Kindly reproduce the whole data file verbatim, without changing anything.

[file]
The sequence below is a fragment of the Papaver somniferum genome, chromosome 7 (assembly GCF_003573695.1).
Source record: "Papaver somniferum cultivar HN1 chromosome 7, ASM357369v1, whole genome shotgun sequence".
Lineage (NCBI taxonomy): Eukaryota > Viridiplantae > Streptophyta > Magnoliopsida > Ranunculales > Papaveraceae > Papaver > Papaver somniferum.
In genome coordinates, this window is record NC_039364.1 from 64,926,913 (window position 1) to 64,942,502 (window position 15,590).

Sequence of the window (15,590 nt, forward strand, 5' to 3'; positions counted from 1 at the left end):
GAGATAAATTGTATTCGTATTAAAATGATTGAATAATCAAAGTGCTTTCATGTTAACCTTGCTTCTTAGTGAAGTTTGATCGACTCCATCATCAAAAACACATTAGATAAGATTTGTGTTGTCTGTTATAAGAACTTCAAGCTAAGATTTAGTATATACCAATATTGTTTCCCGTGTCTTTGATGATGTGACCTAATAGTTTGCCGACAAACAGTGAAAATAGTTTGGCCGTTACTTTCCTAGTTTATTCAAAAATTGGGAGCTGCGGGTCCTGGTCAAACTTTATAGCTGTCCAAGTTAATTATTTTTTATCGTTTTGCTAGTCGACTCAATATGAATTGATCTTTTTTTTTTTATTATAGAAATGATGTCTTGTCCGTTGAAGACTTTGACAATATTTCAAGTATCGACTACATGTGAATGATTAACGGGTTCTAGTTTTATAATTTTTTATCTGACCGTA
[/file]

The sequence below is a fragment of the Papaver somniferum genome, chromosome 7 (assembly GCF_003573695.1).
Source record: "Papaver somniferum cultivar HN1 chromosome 7, ASM357369v1, whole genome shotgun sequence".
Lineage (NCBI taxonomy): Eukaryota > Viridiplantae > Streptophyta > Magnoliopsida > Ranunculales > Papaveraceae > Papaver > Papaver somniferum.
In genome coordinates, this window is record NC_039364.1 from 64,926,913 (window position 1) to 64,942,502 (window position 15,590).

Sequence of the window (15,590 nt, forward strand, 5' to 3'; positions counted from 1 at the left end):
GAGATAAATTGTATTCGTATTAAAATGATTGAATAATCAAAGTGCTTTCATGTTAACCTTGCTTCTTAGTGAAGTTTGATCGACTCCATCATCAAAAACACATTAGATAAGATTTGTGTTGTCTGTTATAAGAACTTCAAGCTAAGATTTAGTATATACCAATATTGTTTCCCGTGTCTTTGATGATGTGACCTAATAGTTTGCCGACAAACAGTGAAAATAGTTTGGCCGTTACTTTCCTAGTTTATTCAAAAATTGGGAGCTGCGGGTCCTGGTCAAACTTTATAGCTGTCCAAGTTAATTATTTTTTATCGTTTTGCTAGTCGACTCAATATGAATTGATCTTTTTTTTTTTATTATAGAAATGATGTCTTGTCCGTTGAAGACTTTGACAATATTTCAAGTATCGACTACATGTGAATGATTAACGGGTTCTAGTTTTATAATTTTTTATCTGACCGTA